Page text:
Jonathan Newhouse, newly appointed chairman of the company, said a “thorough search” had determined that Lynch is “the right person to lead Condé Nast during our new phase of global integration, growth and transformation.”
Board member Steve Newhouse saluted Lynch’s “passion for great journalism, magazines that make a difference, and brands that have exceptional potential for growth.”
Condé has a stable of estimable magazine brands, including The New Yorker, Vogue and Vanity Fair, but has seen double-digit declines in print circulation and declines in advertising, with Facebook and Google vacuuming up nearly 80 cents of every dollar spent on online advertising.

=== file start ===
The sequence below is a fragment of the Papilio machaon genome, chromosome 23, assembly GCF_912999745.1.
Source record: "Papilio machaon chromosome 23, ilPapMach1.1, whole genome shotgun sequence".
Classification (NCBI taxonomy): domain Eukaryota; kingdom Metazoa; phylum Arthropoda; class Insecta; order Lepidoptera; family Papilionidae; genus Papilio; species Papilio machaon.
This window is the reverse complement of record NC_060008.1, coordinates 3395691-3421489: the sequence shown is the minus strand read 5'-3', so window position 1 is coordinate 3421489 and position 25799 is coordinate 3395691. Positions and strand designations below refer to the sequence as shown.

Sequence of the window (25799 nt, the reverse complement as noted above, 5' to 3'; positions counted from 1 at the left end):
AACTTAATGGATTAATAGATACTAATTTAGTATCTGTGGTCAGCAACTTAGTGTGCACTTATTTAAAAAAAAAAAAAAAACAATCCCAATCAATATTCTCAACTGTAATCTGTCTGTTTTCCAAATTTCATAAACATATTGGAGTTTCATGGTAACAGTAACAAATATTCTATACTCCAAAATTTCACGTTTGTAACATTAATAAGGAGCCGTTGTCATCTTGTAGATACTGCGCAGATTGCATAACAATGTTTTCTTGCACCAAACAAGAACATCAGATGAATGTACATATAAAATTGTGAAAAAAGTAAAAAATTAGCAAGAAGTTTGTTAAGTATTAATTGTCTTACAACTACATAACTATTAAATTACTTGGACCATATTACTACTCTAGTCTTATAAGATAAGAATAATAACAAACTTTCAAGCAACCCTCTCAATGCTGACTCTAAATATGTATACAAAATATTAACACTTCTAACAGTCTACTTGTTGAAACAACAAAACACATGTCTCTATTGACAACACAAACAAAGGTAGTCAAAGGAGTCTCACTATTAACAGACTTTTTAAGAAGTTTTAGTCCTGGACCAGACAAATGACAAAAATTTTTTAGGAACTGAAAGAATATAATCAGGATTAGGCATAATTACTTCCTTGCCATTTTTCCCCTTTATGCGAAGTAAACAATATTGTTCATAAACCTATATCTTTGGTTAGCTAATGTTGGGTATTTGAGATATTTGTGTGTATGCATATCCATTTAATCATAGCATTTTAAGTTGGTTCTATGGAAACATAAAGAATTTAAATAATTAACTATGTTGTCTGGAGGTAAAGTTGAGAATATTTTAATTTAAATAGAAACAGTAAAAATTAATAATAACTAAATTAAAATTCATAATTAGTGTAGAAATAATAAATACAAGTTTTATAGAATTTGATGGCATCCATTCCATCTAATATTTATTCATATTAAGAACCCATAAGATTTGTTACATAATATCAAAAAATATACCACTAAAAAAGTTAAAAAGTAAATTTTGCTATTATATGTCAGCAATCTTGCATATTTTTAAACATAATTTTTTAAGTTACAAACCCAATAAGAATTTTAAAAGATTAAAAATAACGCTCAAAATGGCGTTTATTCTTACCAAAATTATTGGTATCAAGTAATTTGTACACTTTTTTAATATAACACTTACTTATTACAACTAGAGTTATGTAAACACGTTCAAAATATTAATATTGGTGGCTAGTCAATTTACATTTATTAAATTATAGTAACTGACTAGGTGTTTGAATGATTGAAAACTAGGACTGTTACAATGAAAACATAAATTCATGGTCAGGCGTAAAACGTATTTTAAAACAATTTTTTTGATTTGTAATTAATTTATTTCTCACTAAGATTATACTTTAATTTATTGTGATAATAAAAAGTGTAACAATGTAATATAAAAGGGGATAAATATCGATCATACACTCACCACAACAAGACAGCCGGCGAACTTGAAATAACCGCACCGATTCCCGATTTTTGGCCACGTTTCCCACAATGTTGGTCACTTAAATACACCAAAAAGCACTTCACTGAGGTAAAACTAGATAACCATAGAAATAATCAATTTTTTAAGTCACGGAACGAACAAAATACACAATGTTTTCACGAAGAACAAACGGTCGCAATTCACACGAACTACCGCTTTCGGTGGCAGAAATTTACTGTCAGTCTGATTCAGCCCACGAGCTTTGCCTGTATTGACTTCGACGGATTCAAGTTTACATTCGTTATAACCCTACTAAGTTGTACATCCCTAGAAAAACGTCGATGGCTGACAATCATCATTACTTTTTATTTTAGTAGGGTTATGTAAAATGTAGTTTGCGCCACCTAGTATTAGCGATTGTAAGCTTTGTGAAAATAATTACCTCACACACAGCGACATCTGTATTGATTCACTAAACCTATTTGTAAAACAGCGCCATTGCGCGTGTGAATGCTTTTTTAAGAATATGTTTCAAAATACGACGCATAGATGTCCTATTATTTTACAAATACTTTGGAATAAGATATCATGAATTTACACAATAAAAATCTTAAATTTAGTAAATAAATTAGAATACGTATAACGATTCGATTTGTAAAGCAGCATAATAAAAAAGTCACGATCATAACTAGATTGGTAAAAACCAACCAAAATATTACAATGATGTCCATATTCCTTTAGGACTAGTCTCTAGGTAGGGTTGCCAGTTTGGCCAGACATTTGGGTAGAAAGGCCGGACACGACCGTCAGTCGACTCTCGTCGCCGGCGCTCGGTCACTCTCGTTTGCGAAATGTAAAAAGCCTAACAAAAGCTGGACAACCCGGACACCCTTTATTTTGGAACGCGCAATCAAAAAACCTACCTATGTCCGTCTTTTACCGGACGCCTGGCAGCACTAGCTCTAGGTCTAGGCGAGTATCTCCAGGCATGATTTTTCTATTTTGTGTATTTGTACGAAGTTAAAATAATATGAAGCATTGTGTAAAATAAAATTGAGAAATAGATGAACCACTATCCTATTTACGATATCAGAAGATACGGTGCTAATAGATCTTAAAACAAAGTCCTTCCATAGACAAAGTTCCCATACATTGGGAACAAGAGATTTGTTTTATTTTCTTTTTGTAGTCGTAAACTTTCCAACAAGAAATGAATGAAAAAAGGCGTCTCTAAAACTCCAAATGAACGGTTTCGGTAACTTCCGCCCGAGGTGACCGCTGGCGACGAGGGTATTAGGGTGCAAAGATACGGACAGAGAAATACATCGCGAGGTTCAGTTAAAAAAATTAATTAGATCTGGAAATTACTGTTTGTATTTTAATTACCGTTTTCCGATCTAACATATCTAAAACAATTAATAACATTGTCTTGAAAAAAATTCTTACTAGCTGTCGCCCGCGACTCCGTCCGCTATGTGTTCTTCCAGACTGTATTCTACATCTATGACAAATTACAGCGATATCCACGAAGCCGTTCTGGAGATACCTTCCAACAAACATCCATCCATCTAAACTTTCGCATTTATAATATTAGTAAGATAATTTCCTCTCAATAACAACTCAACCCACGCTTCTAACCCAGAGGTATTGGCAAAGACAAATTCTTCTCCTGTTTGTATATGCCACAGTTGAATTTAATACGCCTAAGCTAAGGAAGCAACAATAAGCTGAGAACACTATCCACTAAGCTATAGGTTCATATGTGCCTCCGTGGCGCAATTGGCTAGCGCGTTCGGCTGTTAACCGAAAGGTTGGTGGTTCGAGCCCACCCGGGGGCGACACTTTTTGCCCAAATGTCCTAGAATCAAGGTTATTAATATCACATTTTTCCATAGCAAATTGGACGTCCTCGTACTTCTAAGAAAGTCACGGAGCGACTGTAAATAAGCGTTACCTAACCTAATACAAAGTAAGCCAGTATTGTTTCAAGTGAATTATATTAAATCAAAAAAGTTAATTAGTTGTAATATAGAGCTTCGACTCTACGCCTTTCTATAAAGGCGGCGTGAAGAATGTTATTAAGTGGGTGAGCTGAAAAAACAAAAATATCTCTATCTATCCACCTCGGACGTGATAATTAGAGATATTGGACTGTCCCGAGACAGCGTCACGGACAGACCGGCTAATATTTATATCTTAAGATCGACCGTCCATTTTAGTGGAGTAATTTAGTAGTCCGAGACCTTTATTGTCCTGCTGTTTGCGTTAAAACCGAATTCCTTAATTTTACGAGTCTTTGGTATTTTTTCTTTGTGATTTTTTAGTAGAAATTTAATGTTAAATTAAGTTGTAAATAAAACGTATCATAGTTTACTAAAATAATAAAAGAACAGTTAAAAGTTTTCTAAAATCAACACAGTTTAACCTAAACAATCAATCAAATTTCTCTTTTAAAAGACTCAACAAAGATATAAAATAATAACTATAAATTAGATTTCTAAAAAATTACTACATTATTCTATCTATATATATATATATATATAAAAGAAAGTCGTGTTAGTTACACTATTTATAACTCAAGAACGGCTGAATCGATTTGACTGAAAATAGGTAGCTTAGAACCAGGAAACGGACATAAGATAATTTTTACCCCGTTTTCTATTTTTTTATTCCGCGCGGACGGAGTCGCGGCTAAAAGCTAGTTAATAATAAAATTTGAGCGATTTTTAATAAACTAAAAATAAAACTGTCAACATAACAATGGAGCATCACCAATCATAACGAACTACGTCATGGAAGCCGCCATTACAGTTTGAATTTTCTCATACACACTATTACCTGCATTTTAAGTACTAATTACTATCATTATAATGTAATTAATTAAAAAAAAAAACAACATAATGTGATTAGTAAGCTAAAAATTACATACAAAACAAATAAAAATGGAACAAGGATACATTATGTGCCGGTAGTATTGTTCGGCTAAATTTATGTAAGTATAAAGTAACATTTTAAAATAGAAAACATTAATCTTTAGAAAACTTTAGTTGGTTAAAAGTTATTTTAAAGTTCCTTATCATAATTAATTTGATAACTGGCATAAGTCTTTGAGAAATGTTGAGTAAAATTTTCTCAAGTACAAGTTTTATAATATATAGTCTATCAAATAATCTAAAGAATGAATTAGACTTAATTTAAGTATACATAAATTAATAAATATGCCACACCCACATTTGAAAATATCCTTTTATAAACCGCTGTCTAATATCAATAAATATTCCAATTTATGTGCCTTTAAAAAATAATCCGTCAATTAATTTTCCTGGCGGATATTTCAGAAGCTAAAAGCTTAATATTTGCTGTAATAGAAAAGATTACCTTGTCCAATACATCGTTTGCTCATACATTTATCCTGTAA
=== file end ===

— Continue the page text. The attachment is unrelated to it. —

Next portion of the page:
Lynch, whose tech-oriented travels have also included stints at Video Networks International in the UK and a period as an investment banker when his moves included the IPO for Broadcast.com.
Bob Sauerberg, who had led Condé Nast for 18 years, had previously announced his plans to exit the company, though he will keep a hand in the company’s interest in Reddit via a board seat.
Lynch’s appointment takes effect April 22.
Like many other media giants long dependent on print publishing and advertising for their main revenue sources, Condé Nast has been scrambling to reinvent itself. The home of venerable magazine brands launched an entertainment division several years ago, pumping out short-form digital video as well as hatching longer film and TV projects.